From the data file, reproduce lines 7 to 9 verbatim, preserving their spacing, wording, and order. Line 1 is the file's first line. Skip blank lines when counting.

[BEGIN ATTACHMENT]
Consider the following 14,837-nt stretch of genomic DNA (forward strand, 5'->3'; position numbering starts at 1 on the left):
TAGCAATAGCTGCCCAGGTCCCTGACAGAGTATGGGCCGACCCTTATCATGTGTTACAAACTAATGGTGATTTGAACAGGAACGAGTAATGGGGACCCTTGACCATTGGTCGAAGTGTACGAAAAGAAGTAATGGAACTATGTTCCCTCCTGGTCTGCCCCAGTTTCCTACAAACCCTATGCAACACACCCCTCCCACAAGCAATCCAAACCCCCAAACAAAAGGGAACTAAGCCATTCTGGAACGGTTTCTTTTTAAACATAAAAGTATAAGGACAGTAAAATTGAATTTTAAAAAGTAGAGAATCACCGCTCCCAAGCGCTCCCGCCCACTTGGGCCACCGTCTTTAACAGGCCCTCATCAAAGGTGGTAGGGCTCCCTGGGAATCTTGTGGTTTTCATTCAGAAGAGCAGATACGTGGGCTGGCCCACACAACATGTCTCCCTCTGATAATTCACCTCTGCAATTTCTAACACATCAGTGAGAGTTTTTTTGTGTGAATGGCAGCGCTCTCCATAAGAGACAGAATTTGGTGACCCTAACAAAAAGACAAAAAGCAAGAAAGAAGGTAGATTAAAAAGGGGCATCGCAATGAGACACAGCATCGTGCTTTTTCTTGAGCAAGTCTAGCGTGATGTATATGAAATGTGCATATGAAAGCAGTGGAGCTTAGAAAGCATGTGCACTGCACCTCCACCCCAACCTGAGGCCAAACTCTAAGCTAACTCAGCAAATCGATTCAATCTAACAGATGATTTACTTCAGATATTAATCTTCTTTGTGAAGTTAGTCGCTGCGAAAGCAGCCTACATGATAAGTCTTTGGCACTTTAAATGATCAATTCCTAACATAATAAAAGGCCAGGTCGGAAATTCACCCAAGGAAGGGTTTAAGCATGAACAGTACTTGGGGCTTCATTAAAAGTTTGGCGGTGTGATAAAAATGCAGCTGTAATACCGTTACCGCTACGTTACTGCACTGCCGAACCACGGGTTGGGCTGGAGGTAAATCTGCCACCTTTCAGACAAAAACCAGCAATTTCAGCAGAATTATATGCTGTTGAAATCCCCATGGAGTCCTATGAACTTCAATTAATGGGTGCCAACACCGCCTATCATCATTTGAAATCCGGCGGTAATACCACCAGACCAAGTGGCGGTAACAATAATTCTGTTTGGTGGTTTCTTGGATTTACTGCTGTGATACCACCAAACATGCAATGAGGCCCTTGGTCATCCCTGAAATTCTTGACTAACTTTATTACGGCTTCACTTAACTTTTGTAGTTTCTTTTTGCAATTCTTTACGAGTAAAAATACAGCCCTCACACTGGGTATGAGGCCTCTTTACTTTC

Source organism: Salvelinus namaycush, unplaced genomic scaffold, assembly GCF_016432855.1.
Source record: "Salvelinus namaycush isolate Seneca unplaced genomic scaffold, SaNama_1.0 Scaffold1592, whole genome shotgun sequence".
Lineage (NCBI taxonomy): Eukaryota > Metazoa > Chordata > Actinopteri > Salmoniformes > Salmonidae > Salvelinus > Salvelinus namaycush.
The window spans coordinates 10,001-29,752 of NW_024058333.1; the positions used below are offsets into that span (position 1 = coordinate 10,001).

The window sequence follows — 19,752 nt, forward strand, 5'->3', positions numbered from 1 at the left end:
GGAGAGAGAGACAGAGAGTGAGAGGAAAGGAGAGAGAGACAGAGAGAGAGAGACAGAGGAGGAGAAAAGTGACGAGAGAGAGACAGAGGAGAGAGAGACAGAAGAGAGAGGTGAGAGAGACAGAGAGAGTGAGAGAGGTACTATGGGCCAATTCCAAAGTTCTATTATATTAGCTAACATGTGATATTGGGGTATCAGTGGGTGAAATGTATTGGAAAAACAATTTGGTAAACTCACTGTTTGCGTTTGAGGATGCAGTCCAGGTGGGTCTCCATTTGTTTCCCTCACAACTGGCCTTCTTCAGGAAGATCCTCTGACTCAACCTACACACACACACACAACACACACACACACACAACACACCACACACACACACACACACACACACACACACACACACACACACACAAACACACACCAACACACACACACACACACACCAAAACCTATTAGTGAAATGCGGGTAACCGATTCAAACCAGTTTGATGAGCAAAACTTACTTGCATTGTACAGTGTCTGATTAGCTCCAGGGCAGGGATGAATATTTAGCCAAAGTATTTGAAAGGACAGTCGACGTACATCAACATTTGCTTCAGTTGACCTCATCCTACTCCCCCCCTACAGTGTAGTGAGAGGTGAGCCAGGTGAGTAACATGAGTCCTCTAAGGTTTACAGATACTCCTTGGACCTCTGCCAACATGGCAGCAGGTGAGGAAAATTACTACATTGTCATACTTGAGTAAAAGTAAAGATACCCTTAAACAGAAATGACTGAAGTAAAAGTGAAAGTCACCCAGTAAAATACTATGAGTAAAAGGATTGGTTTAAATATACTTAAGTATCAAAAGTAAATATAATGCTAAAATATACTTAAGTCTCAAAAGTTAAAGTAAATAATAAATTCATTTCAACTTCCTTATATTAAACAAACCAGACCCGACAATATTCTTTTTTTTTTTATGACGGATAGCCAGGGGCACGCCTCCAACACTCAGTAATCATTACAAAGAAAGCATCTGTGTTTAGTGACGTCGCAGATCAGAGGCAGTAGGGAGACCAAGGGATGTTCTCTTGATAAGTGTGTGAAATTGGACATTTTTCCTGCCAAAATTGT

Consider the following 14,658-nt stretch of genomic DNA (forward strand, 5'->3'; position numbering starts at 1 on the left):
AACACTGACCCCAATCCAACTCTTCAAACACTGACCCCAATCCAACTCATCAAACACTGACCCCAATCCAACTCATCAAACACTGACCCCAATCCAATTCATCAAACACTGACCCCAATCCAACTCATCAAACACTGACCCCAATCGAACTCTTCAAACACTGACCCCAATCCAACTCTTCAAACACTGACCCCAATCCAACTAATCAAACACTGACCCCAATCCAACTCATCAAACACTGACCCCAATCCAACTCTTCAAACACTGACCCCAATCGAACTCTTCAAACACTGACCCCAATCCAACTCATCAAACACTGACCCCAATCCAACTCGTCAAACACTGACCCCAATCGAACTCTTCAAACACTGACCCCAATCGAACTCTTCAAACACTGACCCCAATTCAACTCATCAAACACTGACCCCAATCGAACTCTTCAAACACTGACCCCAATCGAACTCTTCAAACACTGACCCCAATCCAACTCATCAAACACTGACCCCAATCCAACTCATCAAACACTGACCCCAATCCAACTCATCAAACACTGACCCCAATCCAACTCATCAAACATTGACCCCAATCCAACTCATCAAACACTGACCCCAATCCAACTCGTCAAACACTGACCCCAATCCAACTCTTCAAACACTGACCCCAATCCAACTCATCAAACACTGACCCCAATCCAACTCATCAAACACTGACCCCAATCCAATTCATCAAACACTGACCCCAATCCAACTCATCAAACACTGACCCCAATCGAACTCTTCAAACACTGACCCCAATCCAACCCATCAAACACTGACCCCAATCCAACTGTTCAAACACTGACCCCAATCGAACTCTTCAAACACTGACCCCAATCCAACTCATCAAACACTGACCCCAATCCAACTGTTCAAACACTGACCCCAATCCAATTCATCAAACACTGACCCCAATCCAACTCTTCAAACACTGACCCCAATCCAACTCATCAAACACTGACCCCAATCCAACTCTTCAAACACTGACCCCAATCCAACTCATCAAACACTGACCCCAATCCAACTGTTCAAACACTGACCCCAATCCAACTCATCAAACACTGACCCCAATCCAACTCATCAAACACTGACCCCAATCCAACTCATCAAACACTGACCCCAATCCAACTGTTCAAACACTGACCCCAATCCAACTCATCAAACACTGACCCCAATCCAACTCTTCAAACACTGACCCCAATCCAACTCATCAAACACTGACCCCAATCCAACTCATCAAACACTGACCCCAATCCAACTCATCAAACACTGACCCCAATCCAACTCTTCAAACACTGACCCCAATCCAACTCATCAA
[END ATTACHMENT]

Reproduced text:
The window sequence follows — 19,752 nt, forward strand, 5'->3', positions numbered from 1 at the left end:
GGAGAGAGAGACAGAGAGTGAGAGGAAAGGAGAGAGAGACAGAGAGAGAGAGACAGAGGAGGAGAAAAGTGACGAGAGAGAGACAGAGGAGAGAGAGACAGAAGAGAGAGGTGAGAGAGACAGAGAGAGTGAGAGAGGTACTATGGGCCAATTCCAAAGTTCTATTATATTAGCTAACATGTGATATTGGGGTATCAGTGGGTGAAATGTATTGGAAAAACAATTTGGTAAACTCACTGTTTGCGTTTGAGGATGCAGTCCAGGTGGGTCTCCATTTGTTTCCCTCACAACTGGCCTTCTTCAGGAAGATCCTCTGACTCAACCTACACACACACACACAACACACACACACACACAACACACCACACACACACACACACACACACACACACACACACACACACACACAAACACACACCAACACACACACACACACACACCAAAACCTATTAGTGAAATGCGGGTAACCGATTCAAACCAGTTTGATGAGCAAAACTTACTTGCATTGTACAGTGTCTGATTAGCTCCAGGGCAGGGATGAATATTTAGCCAAAGTATTTGAAAGGACAGTCGACGTACATCAACATTTGCTTCAGTTGACCTCATCCTACTCCCCCCCTACAGTGTAGTGAGAGGTGAGCCAGGTGAGTAACATGAGTCCTCTAAGGTTTACAGATACTCCTTGGACCTCTGCCAACATGGCAGCAGGTGAGGAAAATTACTACATTGTCATACTTGAGTAAAAGTAAAGATACCCTTAAACAGAAATGACTGAAGTAAAAGTGAAAGTCACCCAGTAAAATACTATGAGTAAAAGGATTGGTTTAAATATACTTAAGTATCAAAAGTAAATATAATGCTAAAATATACTTAAGTCTCAAAAGTTAAAGTAAATAATAAATTCATTTCAACTTCCTTATATTAAACAAACCAGACCCGACAATATTCTTTTTTTTTTTATGACGGATAGCCAGGGGCACGCCTCCAACACTCAGTAATCATTACAAAGAAAGCATCTGTGTTTAGTGACGTCGCAGATCAGAGGCAGTAGGGAGACCAAGGGATGTTCTCTTGATAAGTGTGTGAAATTGGACATTTTTCCTGCCAAAATTGT

Consider the following 14,658-nt stretch of genomic DNA (forward strand, 5'->3'; position numbering starts at 1 on the left):